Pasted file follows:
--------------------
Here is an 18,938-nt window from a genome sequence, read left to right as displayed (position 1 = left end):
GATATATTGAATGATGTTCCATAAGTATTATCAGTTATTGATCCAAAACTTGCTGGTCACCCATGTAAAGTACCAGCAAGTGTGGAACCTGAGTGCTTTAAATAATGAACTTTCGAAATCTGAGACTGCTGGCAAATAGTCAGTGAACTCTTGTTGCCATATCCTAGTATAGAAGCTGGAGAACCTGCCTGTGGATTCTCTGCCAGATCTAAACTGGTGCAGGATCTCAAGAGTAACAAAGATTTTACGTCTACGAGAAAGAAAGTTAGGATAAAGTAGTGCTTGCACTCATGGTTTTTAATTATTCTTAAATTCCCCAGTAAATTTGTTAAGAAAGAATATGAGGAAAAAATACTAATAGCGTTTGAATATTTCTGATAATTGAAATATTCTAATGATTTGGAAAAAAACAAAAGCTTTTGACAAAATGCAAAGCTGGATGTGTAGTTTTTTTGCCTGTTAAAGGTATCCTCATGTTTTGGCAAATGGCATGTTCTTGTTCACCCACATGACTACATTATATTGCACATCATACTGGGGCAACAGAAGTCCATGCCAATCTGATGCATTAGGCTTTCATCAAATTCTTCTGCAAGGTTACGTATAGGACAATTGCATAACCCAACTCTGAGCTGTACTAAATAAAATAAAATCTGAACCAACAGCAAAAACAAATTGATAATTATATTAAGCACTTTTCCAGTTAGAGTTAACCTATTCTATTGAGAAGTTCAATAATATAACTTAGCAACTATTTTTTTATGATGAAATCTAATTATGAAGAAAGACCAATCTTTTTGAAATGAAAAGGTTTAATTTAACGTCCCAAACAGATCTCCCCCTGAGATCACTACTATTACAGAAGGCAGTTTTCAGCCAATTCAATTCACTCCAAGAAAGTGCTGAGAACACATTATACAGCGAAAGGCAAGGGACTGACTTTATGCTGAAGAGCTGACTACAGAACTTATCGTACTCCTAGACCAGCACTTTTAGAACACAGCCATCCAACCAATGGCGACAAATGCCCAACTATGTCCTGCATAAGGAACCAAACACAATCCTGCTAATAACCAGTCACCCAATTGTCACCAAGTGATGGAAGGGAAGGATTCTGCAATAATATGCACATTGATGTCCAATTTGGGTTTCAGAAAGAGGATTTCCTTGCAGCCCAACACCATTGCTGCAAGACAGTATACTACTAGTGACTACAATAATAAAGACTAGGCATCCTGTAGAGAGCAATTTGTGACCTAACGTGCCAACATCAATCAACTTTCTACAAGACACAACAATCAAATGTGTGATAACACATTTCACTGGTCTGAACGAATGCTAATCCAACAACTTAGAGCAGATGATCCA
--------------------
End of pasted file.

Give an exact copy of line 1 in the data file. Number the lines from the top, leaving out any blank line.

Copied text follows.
Here is an 18,938-nt window from a genome sequence, read left to right as displayed (position 1 = left end):